Amid FDI screening regime expansion, deal teams have opportunities to capitalise on newly available exemptions, but must beware novel complexities.

By Jonathan Parker, Rachel K. Alpert, Stephanie Adams, Gillian Bourke, Zachary N. Eddington, Catherine Campbell, Tom Evans, and David Walker

US intervention in the proposed acquisition of hotel-software company StayNTouch by a Chinese investor and UK intervention in the acquisition of satellite telecommunications company Inmarsat plc by a private equity-led consortium reiterate the range of foreign direct investments (FDIs) that can draw government attention, and the disruptive impact that such attention can bring to sensitive deals.

A desire by governments to control investments by businesses from states perceived as hostile in key sectors (such as defence, critical infrastructure, and advanced technologies) has fuelled a widening of the range of investments being caught. Recent moves by governments to further tighten FDI screening rules in response to the COVID-19 crisis will only accelerate this trend.

While more and more countries are introducing or expanding their FDI screening regimes, well-established regimes (such as that operating in the US) are maturing and offering exemptions that may prove helpful to some private equity investors — while also creating new complexities.

Staying Out of Scope — Recent Changes to CFIUS

In the case of private equity, the Committee on Foreign Investment in the United States (CFIUS) has historically focused on GP-exercised control. However, driven by a recognition that ownership structures may include parties that can access information or influence business decisions without the exercise of control, recently enacted amendments have afforded CFIUS enhanced powers to review investments by LPs, as well as minority investments by co-investors.

Relying on those authorities, CFIUS scrutinises LPs and co-investors from countries considered sensitive, and it will continue to do so, particularly as it seeks to identify perceived opportunistic investments in US businesses impacted by COVID-19. Exemptions for truly passive LPs and co-investors exist, and buyout firms must consider the composition of fund investors in light of the changes, particularly relating to governance issues and information rights.

Another change to CFIUS is a carve-out for certain “excepted” investors from Australia, Canada, and the UK. On the face of it, this looks to exempt a significant block of LP investors and co-investors from scrutiny. However, structuring a transaction to fit within the new rules is likely to be difficult.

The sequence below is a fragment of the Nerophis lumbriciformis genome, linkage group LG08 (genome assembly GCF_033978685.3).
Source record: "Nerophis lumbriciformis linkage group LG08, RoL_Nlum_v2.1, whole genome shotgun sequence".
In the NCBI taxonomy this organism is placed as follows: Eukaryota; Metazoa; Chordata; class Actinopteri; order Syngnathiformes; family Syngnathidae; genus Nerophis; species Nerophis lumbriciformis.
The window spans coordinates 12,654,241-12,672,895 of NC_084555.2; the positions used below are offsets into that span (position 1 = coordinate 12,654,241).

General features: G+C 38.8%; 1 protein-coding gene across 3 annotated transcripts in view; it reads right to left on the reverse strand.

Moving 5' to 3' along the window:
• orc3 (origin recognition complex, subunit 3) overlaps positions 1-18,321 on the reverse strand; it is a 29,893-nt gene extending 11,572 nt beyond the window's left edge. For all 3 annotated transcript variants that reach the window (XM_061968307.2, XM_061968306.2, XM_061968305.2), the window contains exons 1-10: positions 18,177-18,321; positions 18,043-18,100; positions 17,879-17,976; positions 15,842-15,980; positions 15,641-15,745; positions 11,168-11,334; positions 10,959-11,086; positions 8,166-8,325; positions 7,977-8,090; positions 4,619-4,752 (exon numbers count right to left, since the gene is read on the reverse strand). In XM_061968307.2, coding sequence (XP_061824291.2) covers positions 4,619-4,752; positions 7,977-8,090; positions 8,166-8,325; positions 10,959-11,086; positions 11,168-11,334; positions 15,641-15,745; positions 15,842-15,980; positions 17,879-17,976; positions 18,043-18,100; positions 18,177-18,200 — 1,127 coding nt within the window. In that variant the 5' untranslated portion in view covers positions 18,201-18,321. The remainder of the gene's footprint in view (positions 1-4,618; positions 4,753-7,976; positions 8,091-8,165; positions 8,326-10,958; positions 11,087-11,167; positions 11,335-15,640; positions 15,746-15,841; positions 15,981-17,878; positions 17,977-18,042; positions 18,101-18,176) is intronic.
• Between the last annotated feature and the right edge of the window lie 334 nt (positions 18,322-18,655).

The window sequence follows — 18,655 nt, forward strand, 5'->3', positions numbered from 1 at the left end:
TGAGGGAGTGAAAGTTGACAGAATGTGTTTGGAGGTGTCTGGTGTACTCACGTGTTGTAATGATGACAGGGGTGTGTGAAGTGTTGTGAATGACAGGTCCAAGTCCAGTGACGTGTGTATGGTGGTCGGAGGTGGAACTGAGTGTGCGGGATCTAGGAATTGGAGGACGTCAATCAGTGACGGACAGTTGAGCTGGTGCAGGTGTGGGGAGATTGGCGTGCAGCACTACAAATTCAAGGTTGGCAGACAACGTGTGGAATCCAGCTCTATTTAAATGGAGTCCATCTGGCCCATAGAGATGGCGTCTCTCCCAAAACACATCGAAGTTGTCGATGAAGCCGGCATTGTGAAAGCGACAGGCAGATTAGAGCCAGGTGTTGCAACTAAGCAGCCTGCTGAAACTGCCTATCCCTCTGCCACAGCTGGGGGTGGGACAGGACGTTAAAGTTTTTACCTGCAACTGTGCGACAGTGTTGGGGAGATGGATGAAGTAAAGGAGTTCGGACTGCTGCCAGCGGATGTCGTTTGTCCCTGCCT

Tips for Deals Involving Sensitive Targets

Undertaking a detailed review of the target and its business in light of national security sensitivities is essential. If a transaction falls within CFIUS’ scope, the screening process may well involve extensive disclosure requirements that can impact deal timetables.

The investors involved in the deal also require careful review. If a co-investor’s presence is likely to cause delays, deal teams should consider post-completion involvement, particularly in competitive bid situations in which sellers may be deterred by regulatory uncertainty. In the case of buyout funds, we are increasingly seeing provisions in LP agreements that either restrict the rights of LPs or give GPs the right to restrict such rights if necessary to avoid triggering FDI filings.

Deal teams should consider opening a dialogue with regulators to allay concerns. CFIUS may accept undertakings as a condition of clearance, including prohibiting or limiting the transfer of certain intellectual property, trade secrets, or know-how. The UK government has also accepted undertakings (e.g., in Advent’s 2019 takeover of aerospace company Cobham). However, buyout firms should be wary of undertakings that inhibit exit, for example, by restricting the range of potential buyers.

Other FDI Regimes

Multiple EU jurisdictions are actively enforcing FDI screening regimes within which many PE deals now fall. It is anticipated that the new EU FDI regulation will result in greater levels of FDI screening of deals by EU Member States. In the UK, a much-delayed National Security and Investment Bill is expected to introduce a far-reaching FDI screening regime that will capture acquisitions, including minority interests and assets (including intellectual property). Accordingly, this is an area that deal teams should continue to monitor.

In our view, the extent of FDI regimes has, for some time, required a multijurisdictional analysis in a similar way to antitrust. Nascent regimes and amended approaches mean that extensive work is required to mitigate unexpected delays or remedies.